Remarks by Ambassador Richard Mills Deputy U.S. Representative at a UN Security Council Briefing on Ukraine

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June 21, 2022


Thank you, Mr. President. Let me start by thanking you and your delegation for keeping a continued spotlight on accountability, and in particular your focus on holding those responsible who commit atrocities to account. I also want to thank UN Special Adviser on the Prevention of Genocide Nderitu, Ms. Tsybulska, and Mr. Cohen for compelling, useful, and deeply disturbing briefings today. I think these presentations provide another sobering look at how disinformation and misuse of the Internet is fueling the horrific suffering that Russia’s brutal and illegal further invasion of Ukraine is causing the people of Ukraine. I think it’s clear, from what we’ve heard and what we know instinctively, that aggressors use hate speech and disinformation to foment mistrust, agitate division, and ultimately fuel their violence, as we are seeing Russia do as it wages its premeditated and unprovoked war against Ukraine.


Let me be clear: we strongly reject Russia’s continued efforts to distort history for its own political purposes. This Council must do the same. The General Assembly has already rejected Russia’s false narrative and its disinformation on Ukraine and on other neighboring countries, such as when it attempts to smear neighbors as “neo-fascists” and “neo-Nazis.” These lies are particularly egregious and harmful as they really detract from serious, critically important worldwide efforts to combat actual antisemitism and violent extremism.


We all must continue upholding peace and security, defending human rights, promoting the rule of law. This work must include condemning and combating real antisemitism in all its forms, as well as other forms of intolerance, discrimination, racism, and xenophobia. And we must uphold in this Council the UN Charter. We have a special obligation to do so and to respond to lies with truth, and we cannot allow the rule of law to be replaced by the use of force. This Council must be clear that any attempts to change the internationally recognized borders of sovereign states by the use of force are unlawful, irresponsible, and dangerous – a lesson drawn from the history of the Second World War.


Since Russia launched its illegal and unprovoked further invasion of Ukraine, credible reports from a broad range of sources of atrocities committed by Russia’s forces against civilians have grown with every passing day. Bucha, Mariupol, Kherson will go down in history as the sites of horrific atrocities and human suffering. There are multiple credible reports, as we’ve heard from our briefer, of Russia’s forces torturing and committing execution-style killings of people bound with their hands bound behind their back. And as we have discussed in this Council, there are also a multitude of reports of women and girls being raped, some publicly, children illegally taken away to Russia and put up for adoption. And we know that Russia’s forces continue to deny safe passage to civilians fleeing violence, as well as to humanitarian organizations trying to reach those in need.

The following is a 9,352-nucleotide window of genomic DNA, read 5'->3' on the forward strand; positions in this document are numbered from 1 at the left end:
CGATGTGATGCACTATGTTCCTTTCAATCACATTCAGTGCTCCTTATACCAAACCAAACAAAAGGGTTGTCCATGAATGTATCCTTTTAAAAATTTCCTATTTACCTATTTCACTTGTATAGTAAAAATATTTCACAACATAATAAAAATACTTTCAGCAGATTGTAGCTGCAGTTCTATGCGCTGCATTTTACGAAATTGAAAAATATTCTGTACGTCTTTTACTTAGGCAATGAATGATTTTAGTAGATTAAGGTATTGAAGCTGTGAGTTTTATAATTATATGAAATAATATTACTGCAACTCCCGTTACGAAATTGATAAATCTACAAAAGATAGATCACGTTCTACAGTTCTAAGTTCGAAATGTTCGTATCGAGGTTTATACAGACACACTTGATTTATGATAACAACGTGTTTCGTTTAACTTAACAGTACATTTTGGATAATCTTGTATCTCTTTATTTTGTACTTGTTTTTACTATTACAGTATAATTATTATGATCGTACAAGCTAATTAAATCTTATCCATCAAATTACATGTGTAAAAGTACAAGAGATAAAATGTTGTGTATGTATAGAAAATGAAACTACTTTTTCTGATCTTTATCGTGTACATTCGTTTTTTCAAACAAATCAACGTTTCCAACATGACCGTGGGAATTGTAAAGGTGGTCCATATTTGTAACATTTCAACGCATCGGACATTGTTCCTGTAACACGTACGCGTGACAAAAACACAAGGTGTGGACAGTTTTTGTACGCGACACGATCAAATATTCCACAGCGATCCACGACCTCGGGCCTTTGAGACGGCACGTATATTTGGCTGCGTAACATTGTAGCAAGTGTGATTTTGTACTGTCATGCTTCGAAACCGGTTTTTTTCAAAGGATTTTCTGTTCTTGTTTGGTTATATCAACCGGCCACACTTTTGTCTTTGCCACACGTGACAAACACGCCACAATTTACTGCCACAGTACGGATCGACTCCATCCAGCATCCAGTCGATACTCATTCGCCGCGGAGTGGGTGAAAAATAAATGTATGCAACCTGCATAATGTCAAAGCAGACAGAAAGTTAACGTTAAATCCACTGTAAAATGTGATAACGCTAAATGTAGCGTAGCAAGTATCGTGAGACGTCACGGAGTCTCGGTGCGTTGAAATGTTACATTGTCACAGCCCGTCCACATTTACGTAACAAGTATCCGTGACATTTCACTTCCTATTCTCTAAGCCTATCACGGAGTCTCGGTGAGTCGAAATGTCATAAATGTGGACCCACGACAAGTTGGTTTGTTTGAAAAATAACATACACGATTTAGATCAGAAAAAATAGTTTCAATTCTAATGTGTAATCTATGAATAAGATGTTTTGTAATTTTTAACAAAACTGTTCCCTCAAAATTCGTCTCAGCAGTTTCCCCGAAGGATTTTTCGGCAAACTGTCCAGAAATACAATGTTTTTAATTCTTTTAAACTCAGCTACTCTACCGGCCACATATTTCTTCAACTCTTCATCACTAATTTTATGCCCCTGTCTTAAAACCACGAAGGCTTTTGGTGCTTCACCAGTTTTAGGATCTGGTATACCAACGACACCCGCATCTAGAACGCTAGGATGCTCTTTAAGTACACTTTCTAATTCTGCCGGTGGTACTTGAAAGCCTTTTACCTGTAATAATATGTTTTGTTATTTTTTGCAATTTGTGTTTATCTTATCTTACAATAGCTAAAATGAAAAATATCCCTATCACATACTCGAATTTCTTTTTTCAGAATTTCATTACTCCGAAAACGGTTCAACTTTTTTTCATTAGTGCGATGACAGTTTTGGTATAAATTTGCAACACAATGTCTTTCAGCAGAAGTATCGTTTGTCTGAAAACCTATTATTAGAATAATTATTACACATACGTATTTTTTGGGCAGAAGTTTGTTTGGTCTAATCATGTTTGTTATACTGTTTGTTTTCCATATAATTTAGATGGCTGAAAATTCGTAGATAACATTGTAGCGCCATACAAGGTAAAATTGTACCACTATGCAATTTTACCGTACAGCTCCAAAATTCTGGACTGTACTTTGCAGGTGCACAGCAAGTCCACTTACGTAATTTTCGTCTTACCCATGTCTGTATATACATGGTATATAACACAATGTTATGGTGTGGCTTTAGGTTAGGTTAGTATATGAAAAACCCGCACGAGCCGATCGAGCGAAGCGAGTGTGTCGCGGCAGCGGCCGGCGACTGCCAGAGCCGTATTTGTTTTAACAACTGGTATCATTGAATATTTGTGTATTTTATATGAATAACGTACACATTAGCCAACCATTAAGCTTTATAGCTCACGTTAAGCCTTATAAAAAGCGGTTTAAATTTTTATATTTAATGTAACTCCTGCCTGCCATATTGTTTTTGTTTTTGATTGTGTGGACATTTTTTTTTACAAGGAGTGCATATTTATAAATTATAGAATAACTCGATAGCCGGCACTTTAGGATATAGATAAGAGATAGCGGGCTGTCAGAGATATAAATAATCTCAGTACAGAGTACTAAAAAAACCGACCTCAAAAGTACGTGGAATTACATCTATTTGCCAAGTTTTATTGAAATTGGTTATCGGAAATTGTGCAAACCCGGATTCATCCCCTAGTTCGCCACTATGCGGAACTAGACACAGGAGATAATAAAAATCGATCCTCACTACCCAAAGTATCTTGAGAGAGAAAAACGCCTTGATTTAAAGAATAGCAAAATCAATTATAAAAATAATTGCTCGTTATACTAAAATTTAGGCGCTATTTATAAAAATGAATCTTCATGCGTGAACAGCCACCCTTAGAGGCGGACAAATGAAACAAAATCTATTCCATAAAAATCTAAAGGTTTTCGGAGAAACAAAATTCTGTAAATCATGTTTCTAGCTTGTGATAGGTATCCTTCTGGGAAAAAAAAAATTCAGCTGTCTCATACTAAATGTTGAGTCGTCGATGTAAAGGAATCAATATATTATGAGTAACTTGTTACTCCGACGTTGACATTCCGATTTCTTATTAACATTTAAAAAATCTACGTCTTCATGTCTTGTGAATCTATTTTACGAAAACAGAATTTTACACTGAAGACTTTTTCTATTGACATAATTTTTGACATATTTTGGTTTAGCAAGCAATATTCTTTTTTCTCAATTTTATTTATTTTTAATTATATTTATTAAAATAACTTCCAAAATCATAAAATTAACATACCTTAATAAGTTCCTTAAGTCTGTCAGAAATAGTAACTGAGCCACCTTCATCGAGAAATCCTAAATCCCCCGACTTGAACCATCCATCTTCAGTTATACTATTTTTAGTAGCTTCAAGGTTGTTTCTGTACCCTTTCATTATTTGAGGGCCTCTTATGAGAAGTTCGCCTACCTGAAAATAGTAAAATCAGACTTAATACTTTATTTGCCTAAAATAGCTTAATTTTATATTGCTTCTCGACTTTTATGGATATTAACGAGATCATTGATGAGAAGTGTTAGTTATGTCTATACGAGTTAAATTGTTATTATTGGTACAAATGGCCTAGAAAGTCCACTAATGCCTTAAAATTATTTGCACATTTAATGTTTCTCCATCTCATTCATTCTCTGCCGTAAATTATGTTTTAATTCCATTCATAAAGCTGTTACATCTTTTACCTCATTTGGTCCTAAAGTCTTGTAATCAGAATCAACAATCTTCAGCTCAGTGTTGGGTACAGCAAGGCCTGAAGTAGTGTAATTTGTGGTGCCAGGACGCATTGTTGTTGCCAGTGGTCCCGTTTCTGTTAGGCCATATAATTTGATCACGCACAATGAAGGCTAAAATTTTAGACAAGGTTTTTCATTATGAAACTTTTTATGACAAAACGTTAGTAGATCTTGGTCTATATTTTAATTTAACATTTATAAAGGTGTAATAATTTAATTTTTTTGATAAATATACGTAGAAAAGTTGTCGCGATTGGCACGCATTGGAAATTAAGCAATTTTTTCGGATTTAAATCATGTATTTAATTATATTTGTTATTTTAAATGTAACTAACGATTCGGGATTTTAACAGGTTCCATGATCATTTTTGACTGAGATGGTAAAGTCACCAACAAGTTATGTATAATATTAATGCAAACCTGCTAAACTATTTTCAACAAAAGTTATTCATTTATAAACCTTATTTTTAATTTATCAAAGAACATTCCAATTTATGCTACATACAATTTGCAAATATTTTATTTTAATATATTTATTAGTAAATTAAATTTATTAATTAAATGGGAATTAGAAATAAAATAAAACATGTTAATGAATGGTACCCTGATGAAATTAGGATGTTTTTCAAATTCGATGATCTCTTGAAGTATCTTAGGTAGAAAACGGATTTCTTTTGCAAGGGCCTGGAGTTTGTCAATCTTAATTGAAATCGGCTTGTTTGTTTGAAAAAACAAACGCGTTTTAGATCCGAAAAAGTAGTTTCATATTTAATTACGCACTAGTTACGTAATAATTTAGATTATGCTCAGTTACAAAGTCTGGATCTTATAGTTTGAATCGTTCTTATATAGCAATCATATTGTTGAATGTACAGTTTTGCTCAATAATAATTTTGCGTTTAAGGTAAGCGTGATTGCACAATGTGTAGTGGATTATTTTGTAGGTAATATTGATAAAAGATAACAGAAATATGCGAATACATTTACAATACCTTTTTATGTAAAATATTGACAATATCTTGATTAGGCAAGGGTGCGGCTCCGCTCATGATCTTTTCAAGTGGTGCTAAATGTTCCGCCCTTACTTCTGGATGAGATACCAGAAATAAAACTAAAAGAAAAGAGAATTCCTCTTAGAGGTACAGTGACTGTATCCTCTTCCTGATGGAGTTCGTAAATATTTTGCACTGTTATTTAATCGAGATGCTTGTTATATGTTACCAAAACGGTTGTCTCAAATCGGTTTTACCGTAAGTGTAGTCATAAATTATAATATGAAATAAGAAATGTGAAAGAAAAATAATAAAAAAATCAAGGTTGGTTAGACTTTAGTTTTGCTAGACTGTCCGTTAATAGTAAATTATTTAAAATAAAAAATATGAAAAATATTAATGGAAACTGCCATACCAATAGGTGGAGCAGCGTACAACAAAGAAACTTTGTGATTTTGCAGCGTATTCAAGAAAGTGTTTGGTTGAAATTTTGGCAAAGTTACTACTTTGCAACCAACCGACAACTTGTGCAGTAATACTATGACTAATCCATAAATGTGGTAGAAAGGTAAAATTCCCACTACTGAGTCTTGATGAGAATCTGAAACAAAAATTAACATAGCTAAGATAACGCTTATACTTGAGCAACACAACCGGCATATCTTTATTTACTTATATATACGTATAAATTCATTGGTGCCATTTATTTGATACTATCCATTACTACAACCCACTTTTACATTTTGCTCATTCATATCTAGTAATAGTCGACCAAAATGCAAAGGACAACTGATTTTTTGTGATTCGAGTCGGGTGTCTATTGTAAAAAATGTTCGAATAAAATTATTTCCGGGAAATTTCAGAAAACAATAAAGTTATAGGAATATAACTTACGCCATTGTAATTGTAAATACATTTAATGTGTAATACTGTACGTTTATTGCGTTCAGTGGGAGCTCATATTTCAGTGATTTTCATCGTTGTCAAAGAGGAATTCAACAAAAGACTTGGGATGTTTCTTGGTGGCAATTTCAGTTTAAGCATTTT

Ukraine has suffered from Russia’s aggression since 2014. Before then, Ukraine was a country at peace. Sadly, the atrocities committed by Russia’s forces have only multiplied since its full-scale invasion in February. As you noted, Mr. President, Russia also continues to flagrantly disregard the International Court of Justice’s order of March 16th for Russia to suspend immediately its military operations in Ukraine.


We cannot stay silent. Fellow Council Members, we must seek and achieve justice for victims.


The European Democratic Resilience Initiative, which President Biden announced in March, will provide up to 320 million U.S. dollars in new funding to support societal resilience and defend human rights in Ukraine, and there will be a particular focus on accountability for war crimes and the other atrocities committed by Russia’s forces in Ukraine.


Similarly, the EU, the UK, and the United States have formed the Atrocity Crimes Advisory Group to advise the Ukrainian Prosecutor General’s War Crimes Unit on the collection, the preservation, and analysis of evidence of atrocities to support the pursuit of justice for survivors and victims. We are also supporting a broad range of international examinations of the mounting credible reports of atrocities in Ukraine, just to name a few, such as the examinations conducted by the International Criminal Court, the United Nations Human Rights Monitoring Mission in Ukraine, and the experts missions under the Moscow Mechanism of the Organization for Security and Cooperation in Europe. This effort includes supporting the establishment of the Human Rights Council’s Commission of Inquiry.


And I would note that just today, the Attorney General of the United States, Merrick Garland, is visiting Ukraine in order to see how, in addition, the United States can help Ukraine preserve and ensure accountability for the crimes being committed on its soil.


Let me end, Mr. President, by noting that some countries on this Council have called for the peaceful settlement of conflict in Ukraine, while ignoring that one country, Russia, started this conflict by illegally invading and attacking its neighbor. Russia alone bears responsibility for this war – Russia alone started this war, and Russia alone can end it. I say to our Russian friends: silence your guns now, withdraw your forces from Ukraine’s territory, speak truth, and embrace diplomacy. Thank you, Mr. President.



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